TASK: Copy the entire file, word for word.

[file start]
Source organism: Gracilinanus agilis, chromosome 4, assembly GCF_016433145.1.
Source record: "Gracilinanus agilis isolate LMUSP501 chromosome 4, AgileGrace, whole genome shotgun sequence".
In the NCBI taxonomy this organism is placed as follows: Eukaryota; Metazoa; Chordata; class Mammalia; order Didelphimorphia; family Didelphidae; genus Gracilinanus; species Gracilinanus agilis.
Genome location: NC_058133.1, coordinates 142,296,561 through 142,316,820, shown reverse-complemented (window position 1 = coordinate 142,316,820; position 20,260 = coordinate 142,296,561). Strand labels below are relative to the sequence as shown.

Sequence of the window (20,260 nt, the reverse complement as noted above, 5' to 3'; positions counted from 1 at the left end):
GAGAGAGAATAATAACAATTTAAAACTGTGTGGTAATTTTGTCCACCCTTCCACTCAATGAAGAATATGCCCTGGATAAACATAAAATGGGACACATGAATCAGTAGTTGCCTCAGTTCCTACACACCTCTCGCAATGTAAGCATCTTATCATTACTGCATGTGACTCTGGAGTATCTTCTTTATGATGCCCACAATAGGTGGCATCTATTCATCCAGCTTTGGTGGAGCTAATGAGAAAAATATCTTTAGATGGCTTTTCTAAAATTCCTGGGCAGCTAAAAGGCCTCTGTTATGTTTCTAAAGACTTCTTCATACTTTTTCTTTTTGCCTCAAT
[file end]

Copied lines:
Source organism: Gracilinanus agilis, chromosome 4, assembly GCF_016433145.1.
Source record: "Gracilinanus agilis isolate LMUSP501 chromosome 4, AgileGrace, whole genome shotgun sequence".
In the NCBI taxonomy this organism is placed as follows: Eukaryota; Metazoa; Chordata; class Mammalia; order Didelphimorphia; family Didelphidae; genus Gracilinanus; species Gracilinanus agilis.
Genome location: NC_058133.1, coordinates 142,296,561 through 142,316,820, shown reverse-complemented (window position 1 = coordinate 142,316,820; position 20,260 = coordinate 142,296,561). Strand labels below are relative to the sequence as shown.

Sequence of the window (20,260 nt, the reverse complement as noted above, 5' to 3'; positions counted from 1 at the left end):
GAGAGAGAATAATAACAATTTAAAACTGTGTGGTAATTTTGTCCACCCTTCCACTCAATGAAGAATATGCCCTGGATAAACATAAAATGGGACACATGAATCAGTAGTTGCCTCAGTTCCTACACACCTCTCGCAATGTAAGCATCTTATCATTACTGCATGTGACTCTGGAGTATCTTCTTTATGATGCCCACAATAGGTGGCATCTATTCATCCAGCTTTGGTGGAGCTAATGAGAAAAATATCTTTAGATGGCTTTTCTAAAATTCCTGGGCAGCTAAAAGGCCTCTGTTATGTTTCTAAAGACTTCTTCATACTTTTTCTTTTTGCCTCAAT